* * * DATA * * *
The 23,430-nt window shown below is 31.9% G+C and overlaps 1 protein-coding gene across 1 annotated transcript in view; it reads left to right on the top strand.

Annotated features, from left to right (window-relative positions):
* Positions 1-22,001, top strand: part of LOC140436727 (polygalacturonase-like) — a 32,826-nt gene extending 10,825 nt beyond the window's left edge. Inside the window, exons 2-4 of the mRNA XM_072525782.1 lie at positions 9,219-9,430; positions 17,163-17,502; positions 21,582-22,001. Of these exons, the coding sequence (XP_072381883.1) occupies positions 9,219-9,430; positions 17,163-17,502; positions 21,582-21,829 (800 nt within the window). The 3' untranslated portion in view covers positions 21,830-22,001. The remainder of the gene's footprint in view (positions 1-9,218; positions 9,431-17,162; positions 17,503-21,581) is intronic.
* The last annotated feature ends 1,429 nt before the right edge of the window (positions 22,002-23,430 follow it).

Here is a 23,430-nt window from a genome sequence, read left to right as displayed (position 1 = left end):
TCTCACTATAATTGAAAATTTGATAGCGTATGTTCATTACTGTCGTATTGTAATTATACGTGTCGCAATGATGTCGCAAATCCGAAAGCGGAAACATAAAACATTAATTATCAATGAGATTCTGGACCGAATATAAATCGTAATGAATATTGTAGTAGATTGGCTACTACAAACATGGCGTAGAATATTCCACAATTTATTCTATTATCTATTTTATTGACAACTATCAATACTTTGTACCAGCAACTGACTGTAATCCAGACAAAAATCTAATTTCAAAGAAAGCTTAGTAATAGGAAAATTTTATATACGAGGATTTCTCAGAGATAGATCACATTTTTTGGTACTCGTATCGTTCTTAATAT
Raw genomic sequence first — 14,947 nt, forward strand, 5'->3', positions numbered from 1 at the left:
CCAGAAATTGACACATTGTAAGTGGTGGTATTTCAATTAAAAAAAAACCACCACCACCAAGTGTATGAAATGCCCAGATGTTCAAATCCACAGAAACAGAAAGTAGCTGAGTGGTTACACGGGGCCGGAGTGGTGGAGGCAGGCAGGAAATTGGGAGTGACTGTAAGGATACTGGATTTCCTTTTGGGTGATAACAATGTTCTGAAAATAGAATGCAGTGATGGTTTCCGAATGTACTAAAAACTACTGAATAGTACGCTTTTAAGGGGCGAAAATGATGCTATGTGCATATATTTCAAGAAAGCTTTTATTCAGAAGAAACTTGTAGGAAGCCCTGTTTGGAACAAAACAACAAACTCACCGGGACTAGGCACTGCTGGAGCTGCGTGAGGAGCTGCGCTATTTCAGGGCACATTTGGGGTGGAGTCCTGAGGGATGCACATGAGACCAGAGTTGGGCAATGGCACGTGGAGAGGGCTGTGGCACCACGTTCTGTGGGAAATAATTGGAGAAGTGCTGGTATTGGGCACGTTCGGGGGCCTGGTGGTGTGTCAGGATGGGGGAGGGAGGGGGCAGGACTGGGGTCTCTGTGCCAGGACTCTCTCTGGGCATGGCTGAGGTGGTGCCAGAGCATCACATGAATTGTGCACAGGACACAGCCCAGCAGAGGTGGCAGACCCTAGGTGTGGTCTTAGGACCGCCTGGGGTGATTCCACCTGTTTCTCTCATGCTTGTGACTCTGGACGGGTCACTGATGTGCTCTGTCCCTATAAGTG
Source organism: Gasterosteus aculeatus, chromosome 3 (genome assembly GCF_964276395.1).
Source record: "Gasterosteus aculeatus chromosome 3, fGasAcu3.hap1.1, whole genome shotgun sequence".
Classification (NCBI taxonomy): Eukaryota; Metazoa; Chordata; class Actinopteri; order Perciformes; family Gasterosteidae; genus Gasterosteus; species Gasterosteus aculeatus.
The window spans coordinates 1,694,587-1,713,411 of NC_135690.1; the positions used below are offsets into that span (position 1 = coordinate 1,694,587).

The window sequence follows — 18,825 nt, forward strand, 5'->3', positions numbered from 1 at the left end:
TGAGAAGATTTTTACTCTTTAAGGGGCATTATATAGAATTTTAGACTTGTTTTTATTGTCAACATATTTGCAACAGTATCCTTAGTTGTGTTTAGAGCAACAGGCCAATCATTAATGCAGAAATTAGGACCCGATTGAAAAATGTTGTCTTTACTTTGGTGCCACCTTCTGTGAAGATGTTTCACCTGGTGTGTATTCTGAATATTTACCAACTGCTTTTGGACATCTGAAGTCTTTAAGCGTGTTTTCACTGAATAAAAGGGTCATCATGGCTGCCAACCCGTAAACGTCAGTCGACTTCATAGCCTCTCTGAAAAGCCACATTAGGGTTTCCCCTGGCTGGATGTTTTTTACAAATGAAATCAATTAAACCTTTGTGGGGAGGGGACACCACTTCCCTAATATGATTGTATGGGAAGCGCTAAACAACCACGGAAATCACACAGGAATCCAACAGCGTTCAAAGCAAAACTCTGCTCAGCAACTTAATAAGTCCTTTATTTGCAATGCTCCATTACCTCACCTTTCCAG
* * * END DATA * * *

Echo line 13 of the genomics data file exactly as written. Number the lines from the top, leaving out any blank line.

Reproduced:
The window sequence follows — 18,825 nt, forward strand, 5'->3', positions numbered from 1 at the left end: